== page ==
It has been called “The Dark Ages Of The Old Testament.” During the period of the judges, there was moral, economic, social, political and religious decline. We often read that, during this time, the children of Israel did that which was evil in the sight of the Lord.
History keeps repeating itself in the book of Judges. The people do evil, God allows and oppressor to persecute them, the people turn back to God and plead for deliverance, and God raises up a deliverer to defeat the oppressor and deliver Israel. Here, we speak of the “cycle” of Judges: sin, servitude, sorrow, supplication, and salvation.
Their enemy invaders came from the East (Mesopotamia), the Southeast (Moab), the North (Canaan), the East (Midian and Ammon), and the Southwest (Philistia). It is interesting that Israel overcame Canaan in the militarily brilliant strategy orchestrated by God (Central Canaan—Josh. 7-8, Southern Canaan—Josh. 9-10, and then Northern Canaan—Josh. 11-12). As a result of Israel’s failure to utterly destroy the inhabitants of Canaan, the six oppressions came from the central, south, and north—each places where God had given them victory. What a reminder that when we don’t defeat the enemy, he will return! The enemy was sin!
Here is my summary of the book of Judges, as seen in Judges 2:16-19:
- The rulers—“Judges”
- The role—“Delivered”
- The rescued—“Them” (Israel)
- The rivals—“Those” (God’s enemies)
- The ruination—“Plundered them” (oppression)
- The refusal—“They did not listen to their judges”
- The reveling—“Played the harlot after other gods”
- The retreat—“Turned said quickly”
- The right road—“In which their fathers had walked”
- The role models—“Father, obeying the commands of the Lord”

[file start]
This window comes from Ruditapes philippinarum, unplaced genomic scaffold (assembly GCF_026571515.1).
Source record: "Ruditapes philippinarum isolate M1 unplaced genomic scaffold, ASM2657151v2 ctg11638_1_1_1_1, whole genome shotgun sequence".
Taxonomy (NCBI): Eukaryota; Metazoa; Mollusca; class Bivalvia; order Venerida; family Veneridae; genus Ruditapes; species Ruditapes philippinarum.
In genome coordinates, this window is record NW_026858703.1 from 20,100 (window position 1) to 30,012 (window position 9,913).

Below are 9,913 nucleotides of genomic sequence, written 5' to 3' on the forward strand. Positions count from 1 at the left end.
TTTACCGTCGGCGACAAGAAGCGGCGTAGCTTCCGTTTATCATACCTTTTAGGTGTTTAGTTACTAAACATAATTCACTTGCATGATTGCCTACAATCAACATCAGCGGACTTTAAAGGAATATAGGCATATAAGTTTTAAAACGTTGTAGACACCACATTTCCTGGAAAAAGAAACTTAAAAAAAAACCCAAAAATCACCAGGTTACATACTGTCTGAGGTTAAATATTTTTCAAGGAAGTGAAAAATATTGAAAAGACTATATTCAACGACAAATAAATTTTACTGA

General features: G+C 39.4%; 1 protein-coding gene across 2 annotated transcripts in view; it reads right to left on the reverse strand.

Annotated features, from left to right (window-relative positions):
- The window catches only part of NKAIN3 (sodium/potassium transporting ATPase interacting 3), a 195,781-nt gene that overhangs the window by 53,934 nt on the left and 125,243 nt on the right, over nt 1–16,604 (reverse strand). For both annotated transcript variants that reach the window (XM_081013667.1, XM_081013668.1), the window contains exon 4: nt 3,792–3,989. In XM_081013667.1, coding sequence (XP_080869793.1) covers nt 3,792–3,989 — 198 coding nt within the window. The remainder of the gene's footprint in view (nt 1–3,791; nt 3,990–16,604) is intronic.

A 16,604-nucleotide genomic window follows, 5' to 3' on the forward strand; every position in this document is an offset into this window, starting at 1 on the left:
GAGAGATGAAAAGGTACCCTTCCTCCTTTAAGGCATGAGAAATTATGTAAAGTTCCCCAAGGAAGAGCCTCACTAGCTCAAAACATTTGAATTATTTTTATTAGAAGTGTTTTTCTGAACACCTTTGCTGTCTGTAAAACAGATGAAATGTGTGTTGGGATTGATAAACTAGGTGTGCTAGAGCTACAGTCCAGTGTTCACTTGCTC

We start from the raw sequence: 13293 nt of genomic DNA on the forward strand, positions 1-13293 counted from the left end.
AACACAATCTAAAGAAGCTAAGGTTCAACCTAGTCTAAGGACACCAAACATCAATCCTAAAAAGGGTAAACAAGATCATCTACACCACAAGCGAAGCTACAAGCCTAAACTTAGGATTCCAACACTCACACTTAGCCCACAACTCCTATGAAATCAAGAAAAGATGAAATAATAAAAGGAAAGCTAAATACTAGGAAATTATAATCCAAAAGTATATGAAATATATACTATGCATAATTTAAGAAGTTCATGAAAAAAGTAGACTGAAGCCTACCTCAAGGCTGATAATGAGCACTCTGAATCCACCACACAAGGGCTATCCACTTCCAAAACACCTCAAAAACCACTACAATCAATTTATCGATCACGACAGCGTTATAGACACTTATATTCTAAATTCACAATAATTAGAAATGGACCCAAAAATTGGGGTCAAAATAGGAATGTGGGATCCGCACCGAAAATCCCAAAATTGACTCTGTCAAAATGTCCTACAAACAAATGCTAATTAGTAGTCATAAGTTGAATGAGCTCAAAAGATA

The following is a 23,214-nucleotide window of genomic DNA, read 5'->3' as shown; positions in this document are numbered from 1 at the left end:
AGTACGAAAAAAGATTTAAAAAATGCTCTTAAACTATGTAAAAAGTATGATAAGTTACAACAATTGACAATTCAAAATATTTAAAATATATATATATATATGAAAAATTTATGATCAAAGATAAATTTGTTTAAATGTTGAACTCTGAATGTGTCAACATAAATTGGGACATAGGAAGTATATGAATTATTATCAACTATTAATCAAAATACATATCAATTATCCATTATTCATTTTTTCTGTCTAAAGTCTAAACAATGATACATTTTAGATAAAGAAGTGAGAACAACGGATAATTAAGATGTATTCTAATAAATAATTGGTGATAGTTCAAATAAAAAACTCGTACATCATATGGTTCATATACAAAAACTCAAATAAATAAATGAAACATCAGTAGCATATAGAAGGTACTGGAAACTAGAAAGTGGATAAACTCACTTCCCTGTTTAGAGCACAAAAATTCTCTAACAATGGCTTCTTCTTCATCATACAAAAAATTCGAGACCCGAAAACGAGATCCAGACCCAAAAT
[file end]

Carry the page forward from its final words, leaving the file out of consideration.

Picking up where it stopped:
- The resolution—“They did not so”
- The raising—“The Lord raised them up judges”
- The relationship—“The Lord was with the judges”
- The restoration—“Delivered them from the hand of their enemies”
- The repentance—“The Lord was moved to pity” (KJV—“It repented the Lord because of their groanings…”)
- The return—“When their judge died, they would turn back”
- The retrogression—“Acted more corruptly than their fathers”
- The resilience—“Didn’t abandon their practice or stubborn ways”
The judge was the savior of the people. Time and time again, the people put themselves in a position to need some serious rescue, and our long-suffering God was willing to soften His heart to their cries. Eventually, His patience ran out and even in this time period there were severe consequences. How often do we need the blood of Christ and the forgiveness of the Father? Often, we need forgiveness for the same sins repeatedly. We wonder how Israel could fall into the same traps, but we do well to identify and avoid them in our own times. We have the benefit of both Old and New Testament Scripture, and they would have only had the writings of Moses and Joshua when they lived. May we learn from these ancient lessons (cf. 1 Cor. 10:11) and stay off that ancient cycle.